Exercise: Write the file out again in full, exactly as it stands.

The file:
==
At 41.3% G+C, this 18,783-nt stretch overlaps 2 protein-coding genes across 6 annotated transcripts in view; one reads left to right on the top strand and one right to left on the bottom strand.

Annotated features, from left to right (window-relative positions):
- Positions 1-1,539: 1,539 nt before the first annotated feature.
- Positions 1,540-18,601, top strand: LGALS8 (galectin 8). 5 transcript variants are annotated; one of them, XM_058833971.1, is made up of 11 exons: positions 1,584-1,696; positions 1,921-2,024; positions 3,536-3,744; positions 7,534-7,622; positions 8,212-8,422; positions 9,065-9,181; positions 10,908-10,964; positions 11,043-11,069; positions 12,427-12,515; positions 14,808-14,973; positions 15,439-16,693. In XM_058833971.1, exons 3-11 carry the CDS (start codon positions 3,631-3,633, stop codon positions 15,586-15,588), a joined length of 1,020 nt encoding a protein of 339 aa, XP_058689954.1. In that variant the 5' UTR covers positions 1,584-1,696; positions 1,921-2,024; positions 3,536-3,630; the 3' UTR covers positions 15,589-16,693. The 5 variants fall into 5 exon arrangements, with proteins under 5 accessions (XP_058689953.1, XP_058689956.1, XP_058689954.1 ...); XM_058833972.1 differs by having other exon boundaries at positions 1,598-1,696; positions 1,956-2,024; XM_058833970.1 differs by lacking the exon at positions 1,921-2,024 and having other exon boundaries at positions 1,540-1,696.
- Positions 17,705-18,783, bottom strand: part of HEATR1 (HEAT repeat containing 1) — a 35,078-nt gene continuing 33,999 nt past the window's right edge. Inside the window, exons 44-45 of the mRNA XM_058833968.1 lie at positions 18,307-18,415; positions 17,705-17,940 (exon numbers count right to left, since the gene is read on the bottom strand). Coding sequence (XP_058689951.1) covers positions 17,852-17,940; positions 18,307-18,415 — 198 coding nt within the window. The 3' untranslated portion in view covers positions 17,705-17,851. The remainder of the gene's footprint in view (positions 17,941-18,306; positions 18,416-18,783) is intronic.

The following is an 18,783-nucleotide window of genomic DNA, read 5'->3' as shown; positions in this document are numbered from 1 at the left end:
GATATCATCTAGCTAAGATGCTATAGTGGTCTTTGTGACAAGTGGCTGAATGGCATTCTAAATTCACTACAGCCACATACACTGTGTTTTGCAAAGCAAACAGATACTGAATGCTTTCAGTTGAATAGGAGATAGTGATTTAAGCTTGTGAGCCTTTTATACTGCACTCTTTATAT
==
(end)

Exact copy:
At 41.3% G+C, this 18,783-nt stretch overlaps 2 protein-coding genes across 6 annotated transcripts in view; one reads left to right on the top strand and one right to left on the bottom strand.

Annotated features, from left to right (window-relative positions):
- Positions 1-1,539: 1,539 nt before the first annotated feature.
- Positions 1,540-18,601, top strand: LGALS8 (galectin 8). 5 transcript variants are annotated; one of them, XM_058833971.1, is made up of 11 exons: positions 1,584-1,696; positions 1,921-2,024; positions 3,536-3,744; positions 7,534-7,622; positions 8,212-8,422; positions 9,065-9,181; positions 10,908-10,964; positions 11,043-11,069; positions 12,427-12,515; positions 14,808-14,973; positions 15,439-16,693. In XM_058833971.1, exons 3-11 carry the CDS (start codon positions 3,631-3,633, stop codon positions 15,586-15,588), a joined length of 1,020 nt encoding a protein of 339 aa, XP_058689954.1. In that variant the 5' UTR covers positions 1,584-1,696; positions 1,921-2,024; positions 3,536-3,630; the 3' UTR covers positions 15,589-16,693. The 5 variants fall into 5 exon arrangements, with proteins under 5 accessions (XP_058689953.1, XP_058689956.1, XP_058689954.1 ...); XM_058833972.1 differs by having other exon boundaries at positions 1,598-1,696; positions 1,956-2,024; XM_058833970.1 differs by lacking the exon at positions 1,921-2,024 and having other exon boundaries at positions 1,540-1,696.
- Positions 17,705-18,783, bottom strand: part of HEATR1 (HEAT repeat containing 1) — a 35,078-nt gene continuing 33,999 nt past the window's right edge. Inside the window, exons 44-45 of the mRNA XM_058833968.1 lie at positions 18,307-18,415; positions 17,705-17,940 (exon numbers count right to left, since the gene is read on the bottom strand). Coding sequence (XP_058689951.1) covers positions 17,852-17,940; positions 18,307-18,415 — 198 coding nt within the window. The 3' untranslated portion in view covers positions 17,705-17,851. The remainder of the gene's footprint in view (positions 17,941-18,306; positions 18,416-18,783) is intronic.

The following is an 18,783-nucleotide window of genomic DNA, read 5'->3' as shown; positions in this document are numbered from 1 at the left end:
GATATCATCTAGCTAAGATGCTATAGTGGTCTTTGTGACAAGTGGCTGAATGGCATTCTAAATTCACTACAGCCACATACACTGTGTTTTGCAAAGCAAACAGATACTGAATGCTTTCAGTTGAATAGGAGATAGTGATTTAAGCTTGTGAGCCTTTTATACTGCACTCTTTATAT